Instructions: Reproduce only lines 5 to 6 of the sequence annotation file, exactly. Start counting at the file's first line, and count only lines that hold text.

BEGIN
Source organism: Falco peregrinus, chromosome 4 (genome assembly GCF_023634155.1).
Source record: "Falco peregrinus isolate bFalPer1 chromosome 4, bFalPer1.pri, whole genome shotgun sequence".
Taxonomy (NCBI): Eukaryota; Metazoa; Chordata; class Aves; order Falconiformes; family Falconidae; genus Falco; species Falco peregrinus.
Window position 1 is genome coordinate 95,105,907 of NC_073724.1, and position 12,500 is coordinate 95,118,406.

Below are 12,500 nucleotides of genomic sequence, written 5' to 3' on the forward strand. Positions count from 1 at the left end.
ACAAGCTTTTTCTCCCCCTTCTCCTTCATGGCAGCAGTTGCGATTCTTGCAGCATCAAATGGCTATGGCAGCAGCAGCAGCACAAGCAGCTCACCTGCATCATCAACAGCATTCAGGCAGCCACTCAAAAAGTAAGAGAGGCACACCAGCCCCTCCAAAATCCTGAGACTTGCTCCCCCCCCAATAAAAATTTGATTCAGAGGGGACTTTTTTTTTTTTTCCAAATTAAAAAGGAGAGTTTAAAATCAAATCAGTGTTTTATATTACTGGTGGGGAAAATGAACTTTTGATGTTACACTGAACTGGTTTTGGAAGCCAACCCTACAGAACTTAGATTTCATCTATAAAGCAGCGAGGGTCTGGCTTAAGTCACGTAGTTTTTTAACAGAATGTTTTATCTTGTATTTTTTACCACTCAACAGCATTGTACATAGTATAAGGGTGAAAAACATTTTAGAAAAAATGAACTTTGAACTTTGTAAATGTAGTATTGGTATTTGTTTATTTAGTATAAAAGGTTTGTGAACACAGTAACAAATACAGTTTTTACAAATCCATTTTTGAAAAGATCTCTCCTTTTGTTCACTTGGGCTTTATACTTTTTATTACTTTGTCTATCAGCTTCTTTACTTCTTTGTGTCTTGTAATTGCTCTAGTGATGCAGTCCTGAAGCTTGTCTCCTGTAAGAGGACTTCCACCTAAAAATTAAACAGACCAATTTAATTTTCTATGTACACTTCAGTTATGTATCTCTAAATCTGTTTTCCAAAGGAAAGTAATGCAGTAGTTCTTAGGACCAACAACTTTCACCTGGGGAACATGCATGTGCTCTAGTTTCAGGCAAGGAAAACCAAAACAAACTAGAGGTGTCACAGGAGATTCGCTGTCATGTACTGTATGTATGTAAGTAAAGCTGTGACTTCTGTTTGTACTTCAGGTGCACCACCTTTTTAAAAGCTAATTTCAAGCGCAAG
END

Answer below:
Below are 12,500 nucleotides of genomic sequence, written 5' to 3' on the forward strand. Positions count from 1 at the left end.
ACAAGCTTTTTCTCCCCCTTCTCCTTCATGGCAGCAGTTGCGATTCTTGCAGCATCAAATGGCTATGGCAGCAGCAGCAGCACAAGCAGCTCACCTGCATCATCAACAGCATTCAGGCAGCCACTCAAAAAGTAAGAGAGGCACACCAGCCCCTCCAAAATCCTGAGACTTGCTCCCCCCCCAATAAAAATTTGATTCAGAGGGGACTTTTTTTTTTTTTCCAAATTAAAAAGGAGAGTTTAAAATCAAATCAGTGTTTTATATTACTGGTGGGGAAAATGAACTTTTGATGTTACACTGAACTGGTTTTGGAAGCCAACCCTACAGAACTTAGATTTCATCTATAAAGCAGCGAGGGTCTGGCTTAAGTCACGTAGTTTTTTAACAGAATGTTTTATCTTGTATTTTTTACCACTCAACAGCATTGTACATAGTATAAGGGTGAAAAACATTTTAGAAAAAATGAACTTTGAACTTTGTAAATGTAGTATTGGTATTTGTTTATTTAGTATAAAAGGTTTGTGAACACAGTAACAAATACAGTTTTTACAAATCCATTTTTGAAAAGATCTCTCCTTTTGTTCACTTGGGCTTTATACTTTTTATTACTTTGTCTATCAGCTTCTTTACTTCTTTGTGTCTTGTAATTGCTCTAGTGATGCAGTCCTGAAGCTTGTCTCCTGTAAGAGGACTTCCACCTAAAAATTAAACAGACCAATTTAATTTTCTATGTACACTTCAGTTATGTATCTCTAAATCTGTTTTCCAAAGGAAAGTAATGCAGTAGTTCTTAGGACCAACAACTTTCACCTGGGGAACATGCATGTGCTCTAGTTTCAGGCAAGGAAAACCAAAACAAACTAGAGGTGTCACAGGAGATTCGCTGTCATGTACTGTATGTATGTAAGTAAAGCTGTGACTTCTGTTTGTACTTCAGGTGCACCACCTTTTTAAAAGCTAATTTCAAGCGCAAG